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this bit is from an earlier post that this post links to, but it got me curious, and your comment is on this one, so:

(2) be willing to ask people to volunteer for things. Meaningfully contributing to your community is something that many people really value, and you don't have to pay them for it.

how many volunteer-hours would you estimate went into last solstice?

if i'm understanding right:
- alief: you intuitively feel this to be true, but are not intellectually convinced that it is true. you may behave as if it is true but don't necessarily endorse that behavior
- belief: you may or may not intuitively feel this to be true, but you are intellectually convinced that it is true. you generally behave as if it is true and endorse doing so
- celief: you do not intuitively feel this to be true, nor are you intellectually convinced that it is true, but you behave as if it is true regardless for pragmatic reasons (though you may not necessarily endorse this)

Could go "aspirat". (Pronounced /ˈæs.pɪ̯.ɹæt/, not /ˈæsˈpaɪ̯.ɹɪʔ/.)

Italy? Not Ireland?

I have a copy of Allison Lonsdale's Live At Lestat's album somewhere, but I usually just listen at

Her Mysteries! I love that song and keep hoping it'll catch on, but never managed to make much headway. What was people's feedback on it?

My current landlord has allowed our friends to apply to other places on our lot before they are put on the market, and has also agreed to rent to people in our friend group and below-market rates. I think landlords do get value from tenants encouraging their friends to move in, because they can be expected to be similar quality tenants and make each other less likely to leave.

I would totally live in a Bay Area rationalist baugruppe if it were brought into existence!

I think that it would be totally possible to find an appropriate space pre-existing in the Bay somewhere that we could acquire and populate without having to worry about construction or the like. Evidence: something becoming more popular in the Bay Area is the idea of a "co-living" space. I toured one in San Francisco with a boyfriend of mine during his last housing search, and it was a charming dormitory-like multistory arrangement where each floor had several bedrooms, a bathroom, a living area, and a kitchen, with larger communal hangout spaces in a basement and everything connected by flights of stairs in the back. While we were there, the people living there spoke of other similar spaces in the city that they had contact with. More casually, my own living situation also resembles a baugruppe - I live in one of eight duplexes on a private lot, half of which are populated with good friends of mine. If rationalists bought out the landlord, it would not be much work to transform it into a baugruppe. I bet there are other apartment buildings or lots that would fit the bill, if we put in the legwork of finding them.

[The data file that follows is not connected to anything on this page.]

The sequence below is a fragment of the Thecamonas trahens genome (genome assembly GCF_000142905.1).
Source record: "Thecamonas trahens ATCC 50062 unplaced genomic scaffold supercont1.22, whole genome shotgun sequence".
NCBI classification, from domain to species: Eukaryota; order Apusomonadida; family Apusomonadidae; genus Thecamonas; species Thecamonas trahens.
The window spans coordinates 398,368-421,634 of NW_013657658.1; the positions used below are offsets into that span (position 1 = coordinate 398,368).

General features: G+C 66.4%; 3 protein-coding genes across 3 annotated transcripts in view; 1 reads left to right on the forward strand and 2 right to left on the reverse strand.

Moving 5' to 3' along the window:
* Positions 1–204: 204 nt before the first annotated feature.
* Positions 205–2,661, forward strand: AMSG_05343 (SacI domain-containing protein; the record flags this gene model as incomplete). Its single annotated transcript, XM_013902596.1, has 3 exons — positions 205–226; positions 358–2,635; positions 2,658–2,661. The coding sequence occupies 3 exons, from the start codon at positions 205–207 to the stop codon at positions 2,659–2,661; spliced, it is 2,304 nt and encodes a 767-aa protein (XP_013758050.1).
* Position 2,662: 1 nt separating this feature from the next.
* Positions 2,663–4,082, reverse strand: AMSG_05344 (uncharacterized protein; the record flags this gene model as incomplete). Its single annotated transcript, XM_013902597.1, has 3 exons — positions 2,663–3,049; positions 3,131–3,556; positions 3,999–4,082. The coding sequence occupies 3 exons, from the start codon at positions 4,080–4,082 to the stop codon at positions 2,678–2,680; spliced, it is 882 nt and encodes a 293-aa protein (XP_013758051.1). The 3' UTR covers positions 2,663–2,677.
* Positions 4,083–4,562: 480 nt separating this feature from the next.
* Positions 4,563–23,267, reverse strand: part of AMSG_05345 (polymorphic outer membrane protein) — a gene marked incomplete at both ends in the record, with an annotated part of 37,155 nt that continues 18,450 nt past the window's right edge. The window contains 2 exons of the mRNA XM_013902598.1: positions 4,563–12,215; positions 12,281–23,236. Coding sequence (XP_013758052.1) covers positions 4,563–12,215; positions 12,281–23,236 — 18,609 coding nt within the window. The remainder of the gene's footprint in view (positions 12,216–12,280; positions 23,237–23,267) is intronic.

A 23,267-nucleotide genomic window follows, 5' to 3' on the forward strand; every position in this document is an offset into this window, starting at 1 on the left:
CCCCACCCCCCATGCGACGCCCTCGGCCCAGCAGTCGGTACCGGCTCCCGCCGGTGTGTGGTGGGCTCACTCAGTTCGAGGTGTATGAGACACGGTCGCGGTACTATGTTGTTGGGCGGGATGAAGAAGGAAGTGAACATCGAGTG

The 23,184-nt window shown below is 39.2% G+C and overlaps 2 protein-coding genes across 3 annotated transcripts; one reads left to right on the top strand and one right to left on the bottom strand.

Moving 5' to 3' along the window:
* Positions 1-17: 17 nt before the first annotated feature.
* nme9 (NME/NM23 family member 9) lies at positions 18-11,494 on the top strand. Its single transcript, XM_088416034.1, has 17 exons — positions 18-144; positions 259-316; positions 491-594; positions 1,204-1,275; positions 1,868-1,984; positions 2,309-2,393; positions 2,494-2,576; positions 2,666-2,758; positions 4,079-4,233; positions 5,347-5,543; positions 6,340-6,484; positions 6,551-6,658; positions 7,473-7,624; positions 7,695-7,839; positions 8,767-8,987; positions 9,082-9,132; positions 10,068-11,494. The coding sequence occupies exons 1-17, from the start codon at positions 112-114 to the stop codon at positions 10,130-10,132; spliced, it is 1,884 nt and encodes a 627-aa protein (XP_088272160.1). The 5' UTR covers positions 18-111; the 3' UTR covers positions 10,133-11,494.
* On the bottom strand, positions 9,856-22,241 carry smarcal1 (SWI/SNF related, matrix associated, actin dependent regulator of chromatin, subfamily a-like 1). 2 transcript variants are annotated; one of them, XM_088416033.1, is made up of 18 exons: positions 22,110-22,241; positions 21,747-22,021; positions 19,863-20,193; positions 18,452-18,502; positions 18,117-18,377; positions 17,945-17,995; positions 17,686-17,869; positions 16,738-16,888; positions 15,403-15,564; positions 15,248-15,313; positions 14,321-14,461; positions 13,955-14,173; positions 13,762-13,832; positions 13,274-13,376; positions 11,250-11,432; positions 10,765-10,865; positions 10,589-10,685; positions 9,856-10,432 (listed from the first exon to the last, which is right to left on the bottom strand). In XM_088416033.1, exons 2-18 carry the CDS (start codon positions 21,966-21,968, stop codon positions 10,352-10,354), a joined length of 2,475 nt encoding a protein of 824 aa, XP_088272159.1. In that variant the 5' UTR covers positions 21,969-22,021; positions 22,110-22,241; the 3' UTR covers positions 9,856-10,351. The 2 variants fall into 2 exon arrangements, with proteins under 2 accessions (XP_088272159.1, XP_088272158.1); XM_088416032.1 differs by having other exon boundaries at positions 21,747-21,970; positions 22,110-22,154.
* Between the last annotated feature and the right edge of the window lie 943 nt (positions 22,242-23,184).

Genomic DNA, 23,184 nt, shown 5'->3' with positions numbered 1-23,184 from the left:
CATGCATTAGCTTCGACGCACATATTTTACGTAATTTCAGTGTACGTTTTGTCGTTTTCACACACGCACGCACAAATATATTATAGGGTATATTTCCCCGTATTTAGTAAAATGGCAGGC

Actually, it occurs to me that I know the founder of Radio Eden (a co-living space in the Bay Area aimed at temporary or transitional tenants who just need to crash somewhere in the Bay for a few months). I'll talk to her about how she made that happen and see if she has any advice on how we could make this happen!

There are plenty of sentences that have a noun, a verb, and a subject without having an agent - anything in passive voice or any unaccusative will do the trick. I suspect the argument would be even better worded using semantic roles rather than syntactic categories, eg: "Causality exists when there is an event with an agent". This isn't a very interesting thing to say though, because "agent" is a casual semantic role and so relies on causality existing by definition. You literally cannot have an event with an agent unless there is causality.

Sometimes I still marvel about how in most time-travel stories nobody thinks of this. I guess it really is true that only people who are sensitized to 'thinking about existential risk' even notice when a world ends, or when billions of people are extinguished and replaced by slightly different versions of themselves. But then almost nobody will notice that sort of thing inside their fiction if the characters all act like it's okay.)

The only story I've seen directly address this issue at all is Homestuck, in which any timeline that splits off from the 'alpha' timeline is 'doomed' and ceases to exist once it diverges too far from the alpha. The three characters with time traveling capabilities are someone who is extremely careful to avoid creating doomed timelines, one who is nihilistically apathetic about death and creates doomed timelines willy-nilly, and one who is a psychopathic monster bent on using his powers for destruction. Several times, main characters are shown experiencing existential despair over the idea that their own timeline might be a doomed one, and at one point a character with time-traveling capabilities realizes that the only way to prevent the destruction of the universe is to travel back in time, leaving his current timeline doomed. His realization of the implications of dooming that timeline and his efforts to somehow save his timeline's version of his only surviving friend were particularly poignant (to me, at least).

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